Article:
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St. Charles North's Quinten Payne dunks against Waukegan earlier this season. Payne is averaging 18.9 points for the North Stars. | Patrick Gleason~For Sun-Times Media
As the youngest child in a family known for its basketball prowess, Quinten Payne learned at an early age to never be satisfied with the state of his game.
“I feel like every year you have to get a little bit better in everything that you do,” Payne said. “I still have a lot of growing in my game to do. Every day I get after it and try to get better.”
The ethos helped Payne land a scholarship to Loyola prior to his junior season, and it continues to pay dividends now that he is a senior and in his third year as a starter for St. Charles North’s varsity team.
Last Friday, Payne endured a humbling moment when he missed two free throws with less than a second left in a 56-55 overtime loss against rival St. Charles East. Payne shouldered the blame after the defeat, but the North Stars wouldn’t have even had a chance at the end without his 26 points.
Payne’s importance to St. Charles North can’t be overstated. The 6-foot-5 guard is averaging 18.9 points, 4.4 rebounds and 1.3 steals for the 10-7 North Stars.
“He has definitely matured and understands the total game better than he did when he was younger,” St. Charles North coach Tom Poulin said of Payne. “Individually, we haven’t had a harder worker. We’ve had so many good and dedicated kids come there through the program, but there hasn’t been anybody more dedicated than Quinten.”
Last name raises profile
The Payne family has deep roots in the area’s basketball community, starting with parents Kent and Sherry Payne, who were both star players at Schaumburg High. Sherry went on to play at DePaul while Kent played at Southern Indiana. Kent later coached at St. Edward, Addison Trail and Elgin Community College and is now the athletic director at ECC.
The Payne’s offspring have been in the limelight ever since oldest son Cully committed to DePaul as an eighth grader. Cully played as a freshman and sophomore at Burlington Central before transferring to Schaumburg for his last two years of high school. He didn’t end up at DePaul, instead beginning his college career at Iowa before transferring to Loyola, where he has started every game this season with the Ramblers.
Quinten’s older sister Katlyn Payne is now a redshirt sophomore on the Eastern Illinois women’s basketball team. As a freshman in high school Katlyn helped lead St. Edward to the state finals before transferring to Fenwick for her sophomore and junior campaigns. She spent her senior season at Bishop Verot in Fort Myers, Fla.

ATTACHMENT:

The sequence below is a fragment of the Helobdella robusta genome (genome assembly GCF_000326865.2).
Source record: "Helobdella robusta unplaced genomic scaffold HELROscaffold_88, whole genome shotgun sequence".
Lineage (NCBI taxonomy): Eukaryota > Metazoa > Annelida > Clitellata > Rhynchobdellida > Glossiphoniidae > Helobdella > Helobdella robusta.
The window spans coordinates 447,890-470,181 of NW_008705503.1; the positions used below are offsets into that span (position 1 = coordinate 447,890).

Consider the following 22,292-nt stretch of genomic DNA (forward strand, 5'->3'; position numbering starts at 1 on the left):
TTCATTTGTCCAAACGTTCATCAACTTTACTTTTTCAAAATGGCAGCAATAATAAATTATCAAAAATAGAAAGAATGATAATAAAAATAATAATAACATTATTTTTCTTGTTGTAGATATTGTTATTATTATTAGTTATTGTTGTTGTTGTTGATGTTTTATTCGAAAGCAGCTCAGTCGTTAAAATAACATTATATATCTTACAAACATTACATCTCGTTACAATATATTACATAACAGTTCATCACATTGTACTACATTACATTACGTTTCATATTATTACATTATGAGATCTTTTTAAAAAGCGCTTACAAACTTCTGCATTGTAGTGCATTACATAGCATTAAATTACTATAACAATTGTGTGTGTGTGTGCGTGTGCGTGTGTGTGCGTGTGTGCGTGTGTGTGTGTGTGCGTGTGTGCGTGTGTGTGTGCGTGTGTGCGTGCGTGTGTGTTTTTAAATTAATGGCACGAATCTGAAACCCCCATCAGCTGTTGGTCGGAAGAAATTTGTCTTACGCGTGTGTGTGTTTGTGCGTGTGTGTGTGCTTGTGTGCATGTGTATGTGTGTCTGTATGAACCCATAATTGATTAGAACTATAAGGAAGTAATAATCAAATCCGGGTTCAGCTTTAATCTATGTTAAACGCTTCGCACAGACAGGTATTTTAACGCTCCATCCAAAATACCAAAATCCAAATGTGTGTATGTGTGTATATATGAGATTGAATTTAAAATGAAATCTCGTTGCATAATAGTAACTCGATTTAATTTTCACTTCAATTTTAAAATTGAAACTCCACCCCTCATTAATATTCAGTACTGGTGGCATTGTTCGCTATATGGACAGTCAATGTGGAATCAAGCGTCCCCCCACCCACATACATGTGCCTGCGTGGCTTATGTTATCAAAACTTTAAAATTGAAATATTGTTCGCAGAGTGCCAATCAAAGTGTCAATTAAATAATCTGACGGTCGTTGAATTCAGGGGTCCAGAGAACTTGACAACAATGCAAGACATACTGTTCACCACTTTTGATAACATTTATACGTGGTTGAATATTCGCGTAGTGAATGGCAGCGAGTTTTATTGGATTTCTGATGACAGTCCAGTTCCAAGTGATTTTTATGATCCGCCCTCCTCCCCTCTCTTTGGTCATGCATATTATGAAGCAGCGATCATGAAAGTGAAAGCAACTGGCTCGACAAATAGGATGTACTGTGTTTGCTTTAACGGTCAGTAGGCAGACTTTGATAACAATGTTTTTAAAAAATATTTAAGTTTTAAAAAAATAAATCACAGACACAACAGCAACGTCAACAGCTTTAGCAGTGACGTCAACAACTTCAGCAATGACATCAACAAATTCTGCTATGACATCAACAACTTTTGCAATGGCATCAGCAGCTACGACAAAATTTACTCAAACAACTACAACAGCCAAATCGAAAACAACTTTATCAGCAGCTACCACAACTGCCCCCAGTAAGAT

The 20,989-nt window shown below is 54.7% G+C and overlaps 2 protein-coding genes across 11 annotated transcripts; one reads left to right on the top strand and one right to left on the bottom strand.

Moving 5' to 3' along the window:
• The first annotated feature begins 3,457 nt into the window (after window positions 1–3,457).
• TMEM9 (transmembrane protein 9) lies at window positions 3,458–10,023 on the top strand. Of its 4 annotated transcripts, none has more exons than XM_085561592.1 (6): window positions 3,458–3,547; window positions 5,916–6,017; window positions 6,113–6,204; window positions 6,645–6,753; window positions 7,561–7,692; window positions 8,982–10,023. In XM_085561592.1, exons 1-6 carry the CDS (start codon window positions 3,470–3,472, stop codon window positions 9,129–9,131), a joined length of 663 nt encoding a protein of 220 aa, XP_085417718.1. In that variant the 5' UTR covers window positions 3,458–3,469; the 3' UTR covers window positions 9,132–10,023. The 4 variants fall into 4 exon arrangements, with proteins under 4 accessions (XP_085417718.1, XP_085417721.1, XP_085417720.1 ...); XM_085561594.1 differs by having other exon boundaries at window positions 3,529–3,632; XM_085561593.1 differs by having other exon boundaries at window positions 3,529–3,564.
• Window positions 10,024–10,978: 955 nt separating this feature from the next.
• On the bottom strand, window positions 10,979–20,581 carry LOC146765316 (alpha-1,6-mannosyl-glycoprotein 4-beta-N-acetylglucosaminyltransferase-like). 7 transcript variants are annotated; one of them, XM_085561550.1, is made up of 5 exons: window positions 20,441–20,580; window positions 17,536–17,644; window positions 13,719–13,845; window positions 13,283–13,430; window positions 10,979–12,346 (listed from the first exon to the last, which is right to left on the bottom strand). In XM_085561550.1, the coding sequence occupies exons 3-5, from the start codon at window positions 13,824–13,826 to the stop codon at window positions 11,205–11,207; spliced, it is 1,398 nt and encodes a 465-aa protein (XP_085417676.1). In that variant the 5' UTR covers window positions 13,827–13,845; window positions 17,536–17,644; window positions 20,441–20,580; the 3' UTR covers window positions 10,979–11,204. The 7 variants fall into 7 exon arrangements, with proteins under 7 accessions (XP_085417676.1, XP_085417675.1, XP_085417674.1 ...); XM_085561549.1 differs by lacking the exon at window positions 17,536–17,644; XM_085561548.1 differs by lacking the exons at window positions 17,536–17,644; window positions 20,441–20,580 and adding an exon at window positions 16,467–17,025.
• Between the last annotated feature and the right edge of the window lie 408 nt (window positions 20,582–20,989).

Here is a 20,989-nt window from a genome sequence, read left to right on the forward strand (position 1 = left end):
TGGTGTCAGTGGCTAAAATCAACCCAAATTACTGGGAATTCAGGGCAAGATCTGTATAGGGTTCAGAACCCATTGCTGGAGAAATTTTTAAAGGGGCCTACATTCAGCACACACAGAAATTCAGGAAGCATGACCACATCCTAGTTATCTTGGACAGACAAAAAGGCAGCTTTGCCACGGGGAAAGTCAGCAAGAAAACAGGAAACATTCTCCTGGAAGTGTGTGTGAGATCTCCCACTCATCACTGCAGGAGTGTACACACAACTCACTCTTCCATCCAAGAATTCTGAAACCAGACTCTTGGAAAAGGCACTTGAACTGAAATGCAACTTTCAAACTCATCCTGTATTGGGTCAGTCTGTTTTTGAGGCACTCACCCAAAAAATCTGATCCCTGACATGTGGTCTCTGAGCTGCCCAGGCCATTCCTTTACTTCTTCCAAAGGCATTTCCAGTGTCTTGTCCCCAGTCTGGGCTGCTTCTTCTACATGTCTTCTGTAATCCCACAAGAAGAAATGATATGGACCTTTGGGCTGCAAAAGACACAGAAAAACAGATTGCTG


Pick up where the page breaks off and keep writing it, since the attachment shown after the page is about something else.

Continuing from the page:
The family’s exploits meant Quinten’s arrival at St. Charles North as a sophomore was met with great fanfare when he transferred to the school after playing as a freshman at Bishop Verot.
While his last name certainly created external pressure on Quinten to succeed, he says he’s used his family’s legacy more as a source of inspiration.
“What has really helped me is with everyone in my family being successful, on the days when I’m tired I think, ‘Do I really want to take today off, or do I want to work to beat out my brother and sister on being able to shoot the ball better or do some other skill better?’” Payne said. “I don’t know if you’d consider it pressure or more of a competition thing.”
As Quinten’s high school career winds down, there’s little question he has enhanced his family’s legacy both on and off the court.
“Quinten is really a credit to his parents and the way he was raised,” Poulin said. “First and foremost he’s a really good person and a phenomenal student. He’s also dedicated to his craft. He’s got success written all over him.”
All hoops, all the time
Given his upbringing, it comes as no surprise that basketball is a 365-day-a-year endeavor for Payne.
Rarely does a day go by when Payne doesn’t work on his skills with either his father or noted player development coach Jeff Pagliocca. He also makes frequent visits to see trainer Matt Smith at Nate’s Premium Athletes, focusing on strength and agility.
Payne says all the hours in the gym have been spent preparing not just for the high school season, but also for the challenges he will face at Loyola.
“Over the past two or three years I’ve really been working on catch and shoot,” Payne said. “As a freshman my whole game was just get to the rim and try and finish. But when you get to the college level you get 6-9, 6-10 guys in there, so I’ve really worked on my three-pointers and mid-range game.”
Payne is shooting 46 percent from the field this year and 48 percent from three-point range. That ability to knock down shots from the outside will serve him well next year with the Ramblers when he joins Cully, who has at least one more season of college eligibility after this year.
For now, though, Quinten’s size can be utilized in the post against Upstate Eight opponents, offering another example of his versatility.
“Quinten is a very strong kid, especially from the waist down,” Poulin said. “He’s gotten more interior touches this year than in the past, which has really displayed his ability to use his body.”
St. Charles North has eight games left in the regular season, and then it is on to the state tournament, where the North Stars are winless the past three years. For Payne, the lack of postseason success is yet another driving force.
“When we went 3-1 at the Pontiac Tournament (last month), we realized that we can compete with the top teams in the state if we defend and play as a team,” Payne said.
“What I’m most excited about for my senior year is trying to lead our team to win the conference and go deep in the state tournament.”